The CVS MinuteClinic in York saw less COVID this week, but more cases of viral bronchitis, strep throat and a stomach bug.

Pediatricians at Penn State Health are seeing a lot of colds, stomach bugs and respiratory infections. They continue to see a handful of flu cases and RSV cases.

Penn Medicine Lancaster General Health Physicians Roseville Pediatrics reports ongoing colds from various viruses. They saw a slight decrease in strep throat and sporadic COVID cases. They are still seeing pink eye and asthma exacerbations.

They also saw a couple cases of whooping cough after multiple cases were reported at a local school. These cases presented for cough after a known exposure and occurred in vaccinated kids.

Dr. Joan Thode offered the following advice about whooping cough:

“Whooping cough is no longer frequently seen due to the pertussis vaccine, though our collective immunity locally and nationally is waning due to decreased vaccination rates. Pertussis causes hacking coughing fits where the infected individual coughs so hard that they cough out all of their lung air, then continue coughing silently beyond that, unable to inhale. This situation causes a state of oxygen deprivation, to which the brain responds by sending a huge nerve impulse so the diaphragm strongly contracts. This contraction causes the individual to gasp with a huge, croaky breath; a unique sound called a whoop, hence the common name of the disease.

Unvaccinated individuals will have this coughing and whooping pattern for a couple weeks with additional weakness, followed by several weeks of ongoing, slowly improving cough and weakness. Vaccinated individuals, if they become infected from an exposure, do not typically have the whoop and cough attacks but instead have a milder course, with a cough that doesn’t seem to get better after a couple weeks. The cough is typically dry and sometimes hacking in nature.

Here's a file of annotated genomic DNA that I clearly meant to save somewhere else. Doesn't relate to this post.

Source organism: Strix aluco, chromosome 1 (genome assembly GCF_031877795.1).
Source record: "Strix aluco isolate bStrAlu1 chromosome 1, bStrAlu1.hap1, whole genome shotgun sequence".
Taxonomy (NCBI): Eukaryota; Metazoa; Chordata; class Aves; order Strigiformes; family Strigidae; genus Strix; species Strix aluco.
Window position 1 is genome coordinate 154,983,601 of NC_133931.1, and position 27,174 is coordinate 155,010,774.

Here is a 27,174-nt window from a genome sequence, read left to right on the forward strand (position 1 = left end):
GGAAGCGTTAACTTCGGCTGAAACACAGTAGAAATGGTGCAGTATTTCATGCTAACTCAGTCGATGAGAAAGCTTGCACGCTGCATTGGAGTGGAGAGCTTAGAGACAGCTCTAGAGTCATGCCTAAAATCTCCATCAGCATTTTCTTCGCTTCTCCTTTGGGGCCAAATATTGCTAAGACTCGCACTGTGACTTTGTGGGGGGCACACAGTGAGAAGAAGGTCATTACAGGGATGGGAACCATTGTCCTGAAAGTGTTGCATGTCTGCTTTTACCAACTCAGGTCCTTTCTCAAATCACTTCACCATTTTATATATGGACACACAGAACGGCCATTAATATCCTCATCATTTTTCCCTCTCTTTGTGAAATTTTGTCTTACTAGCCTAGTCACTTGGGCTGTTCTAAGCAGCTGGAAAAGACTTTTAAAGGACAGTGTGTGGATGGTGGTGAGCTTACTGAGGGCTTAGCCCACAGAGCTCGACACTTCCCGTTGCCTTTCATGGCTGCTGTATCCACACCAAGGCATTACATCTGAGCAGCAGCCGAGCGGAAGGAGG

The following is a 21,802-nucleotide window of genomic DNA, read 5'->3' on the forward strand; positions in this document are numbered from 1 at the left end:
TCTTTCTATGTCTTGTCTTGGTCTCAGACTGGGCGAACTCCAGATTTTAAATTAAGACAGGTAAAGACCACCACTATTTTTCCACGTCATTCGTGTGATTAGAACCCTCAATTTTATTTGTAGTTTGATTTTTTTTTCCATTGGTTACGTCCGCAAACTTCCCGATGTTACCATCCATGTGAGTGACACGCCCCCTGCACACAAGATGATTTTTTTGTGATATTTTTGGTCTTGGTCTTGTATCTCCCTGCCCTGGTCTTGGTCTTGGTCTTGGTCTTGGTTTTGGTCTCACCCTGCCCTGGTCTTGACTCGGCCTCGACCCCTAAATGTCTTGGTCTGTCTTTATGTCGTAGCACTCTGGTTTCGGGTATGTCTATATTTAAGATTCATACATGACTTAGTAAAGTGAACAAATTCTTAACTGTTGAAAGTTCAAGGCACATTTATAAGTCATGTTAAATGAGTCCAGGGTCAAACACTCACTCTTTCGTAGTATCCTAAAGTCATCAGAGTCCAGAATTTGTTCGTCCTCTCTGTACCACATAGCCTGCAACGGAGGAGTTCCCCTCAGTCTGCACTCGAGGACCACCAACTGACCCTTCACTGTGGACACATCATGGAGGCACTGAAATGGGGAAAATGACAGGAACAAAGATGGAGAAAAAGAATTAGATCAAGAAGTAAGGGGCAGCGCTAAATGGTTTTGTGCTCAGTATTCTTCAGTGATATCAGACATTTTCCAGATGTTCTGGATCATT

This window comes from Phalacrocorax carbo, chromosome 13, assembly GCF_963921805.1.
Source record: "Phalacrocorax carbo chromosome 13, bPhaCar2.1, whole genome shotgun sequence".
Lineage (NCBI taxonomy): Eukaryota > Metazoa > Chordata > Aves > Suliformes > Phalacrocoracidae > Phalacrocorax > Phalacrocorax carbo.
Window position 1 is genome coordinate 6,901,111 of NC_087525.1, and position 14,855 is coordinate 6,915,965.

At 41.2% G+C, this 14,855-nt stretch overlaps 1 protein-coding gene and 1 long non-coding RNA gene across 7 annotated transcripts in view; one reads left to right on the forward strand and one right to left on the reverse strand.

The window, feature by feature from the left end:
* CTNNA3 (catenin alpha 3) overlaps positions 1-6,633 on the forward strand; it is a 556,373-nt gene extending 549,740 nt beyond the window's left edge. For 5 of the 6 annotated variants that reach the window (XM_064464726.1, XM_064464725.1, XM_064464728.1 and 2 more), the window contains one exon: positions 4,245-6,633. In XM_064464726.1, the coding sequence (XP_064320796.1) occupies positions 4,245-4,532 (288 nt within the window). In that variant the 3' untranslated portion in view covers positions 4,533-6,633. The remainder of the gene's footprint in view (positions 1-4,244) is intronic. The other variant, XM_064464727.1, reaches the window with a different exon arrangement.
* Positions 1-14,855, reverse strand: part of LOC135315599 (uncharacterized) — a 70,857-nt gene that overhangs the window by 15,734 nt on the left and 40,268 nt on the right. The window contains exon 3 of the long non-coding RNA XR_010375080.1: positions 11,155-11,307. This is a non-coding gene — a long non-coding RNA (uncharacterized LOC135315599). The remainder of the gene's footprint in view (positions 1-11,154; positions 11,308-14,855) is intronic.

The good news is that whooping cough does have an antibiotic treatment, though an unvaccinated person may still have multiple weeks of illness. Pertussis is diagnosed by a specific nasal swab.

The bad news is that, even in vaccinated individuals, immunity to pertussis wanes over time, more so than vaccine-induced immunity for other diseases. This is why boosters are important and have been integrated into the normal vaccine schedule for kids. Pertussis vaccines are given at two months, four months, six months, 18 months, four years and 11 years.

The other bad news is that pertussis can be deadly to babies and immune-compromised people. Pregnant women are encouraged to get a TDaP vaccine with each pregnancy to confer some immunity to their baby, as well as ensure that they have a large number of antibodies to avoid illness that could then be passed to their baby after birth.

If your child has a cough that is not improving after the typical 10-14 days of cough seen with a cold, their physician will consider a pertussis swab, among other tests. An exam at this point is important, as there are other reasons to have a prolonged cough. However, if your child starts coughing after a known exposure to pertussis, they should see their health-care provider for a swab sooner rather than later.”